Bhutan: Going negative the positive way

| Tagged in: Inspirational Speeches

A true example of walk the talk, Bhutan has been an inspiration to the world. It has prioritized happiness over economic growth and set a benchmark for environmental preservation. Today, as the world debates and struggles to balance growth, development, energy requirements and their negative effects on our environment, this small nation has dared to standup and inspire the world (http://idishoom.com/happiness-the-bhutanese-inspiration-for-growth-and-development/).

In December of 2009, in the 15th session of the United Nations Conference on Climate change or UNFCC (COP15) in Copenhagen, Bhutan was the first nation to make a commitment to stay carbon neutral. “We promise to remain carbon neutral for all time”, Bhutan. A huge commitment coming from an underdeveloped country, if evaluated from the GDP perspective! But even then, the voice of this small proactive nation went unheard amongst the blame games of the big nations. But Bhutan, remained true to their promise. Of the 200-odd countries in the world today, we are the only ones that’s carbon neutral, says the Bhutanese Premiere, Tshering Tobgay. During the last COP meet in Paris (COP21), Bhutan again reiterated their commitment and fortunately this time they were heard. The hard reality of climate change is finally sinking in.

Bhutan has committed to stay carbon neutral ie. to maintain its net sink for greenhouse gasses by ensuring that the levels of the latter do not exceed the sequestering capacity of its forests. 72% of Bhutan is under forest cover, 12% more than the minimum required by their constitution. To reduce greenhouse gases, the Bhutanese government provides free electricity to rural farmers so as to avoid the use of firewood; invests in sustainable transport and provides subsidies for the purchase of electric vehicles; and above all promotes planting of trees, under the national Green Bhutan program. These measures have not only made Bhutan Green but also promote biodiversity. More than half the country is protected as national parks, nature reserves and wildlife sanctuaries. In addition, these green corridors are also interconnected through a network of biological corridors allowing free movement of animals in the country. Today, Bhutan is not just carbon neutral, it is carbon negative, ie. the capacity of their forests to sequester greenhouse gases is more than what is produced in the country.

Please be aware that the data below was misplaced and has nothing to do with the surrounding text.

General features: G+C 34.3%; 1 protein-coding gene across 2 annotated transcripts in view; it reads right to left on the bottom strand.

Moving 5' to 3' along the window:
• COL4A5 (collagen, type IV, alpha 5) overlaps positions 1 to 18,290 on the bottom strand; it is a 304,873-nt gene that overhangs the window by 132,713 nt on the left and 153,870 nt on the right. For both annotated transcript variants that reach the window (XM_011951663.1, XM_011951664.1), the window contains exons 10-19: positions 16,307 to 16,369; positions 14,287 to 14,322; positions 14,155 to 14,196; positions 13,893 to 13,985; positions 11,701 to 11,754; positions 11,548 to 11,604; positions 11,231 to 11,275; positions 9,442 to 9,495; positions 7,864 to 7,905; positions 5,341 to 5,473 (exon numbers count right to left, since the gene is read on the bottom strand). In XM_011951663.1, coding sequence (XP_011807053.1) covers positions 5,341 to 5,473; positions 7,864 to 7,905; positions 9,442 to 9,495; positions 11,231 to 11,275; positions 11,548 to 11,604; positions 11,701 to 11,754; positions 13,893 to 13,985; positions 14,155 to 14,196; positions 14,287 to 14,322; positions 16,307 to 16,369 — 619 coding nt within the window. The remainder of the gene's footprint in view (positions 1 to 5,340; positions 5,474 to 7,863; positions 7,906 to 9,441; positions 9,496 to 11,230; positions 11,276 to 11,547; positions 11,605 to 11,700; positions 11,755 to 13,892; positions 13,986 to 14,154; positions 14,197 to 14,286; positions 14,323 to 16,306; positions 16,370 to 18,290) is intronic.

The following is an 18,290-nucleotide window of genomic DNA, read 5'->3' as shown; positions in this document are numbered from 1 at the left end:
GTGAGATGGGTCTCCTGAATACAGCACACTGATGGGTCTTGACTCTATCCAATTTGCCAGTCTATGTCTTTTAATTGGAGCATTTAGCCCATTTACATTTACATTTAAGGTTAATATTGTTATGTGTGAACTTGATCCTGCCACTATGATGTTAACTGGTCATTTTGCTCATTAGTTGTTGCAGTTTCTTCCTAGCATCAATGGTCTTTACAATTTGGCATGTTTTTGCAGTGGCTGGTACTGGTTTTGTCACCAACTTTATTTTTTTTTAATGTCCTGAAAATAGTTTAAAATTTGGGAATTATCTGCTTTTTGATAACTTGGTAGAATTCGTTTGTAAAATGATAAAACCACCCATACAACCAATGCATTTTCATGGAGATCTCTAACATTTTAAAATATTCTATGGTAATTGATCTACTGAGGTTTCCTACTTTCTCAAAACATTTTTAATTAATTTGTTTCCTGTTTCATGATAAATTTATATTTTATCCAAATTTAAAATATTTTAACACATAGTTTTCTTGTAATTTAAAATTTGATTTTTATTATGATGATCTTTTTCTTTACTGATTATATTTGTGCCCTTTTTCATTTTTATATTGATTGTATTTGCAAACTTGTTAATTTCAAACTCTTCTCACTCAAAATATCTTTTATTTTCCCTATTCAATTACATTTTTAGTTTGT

A small, green, happy Himalayan nation, Bhutan, is an inspiration to the world.

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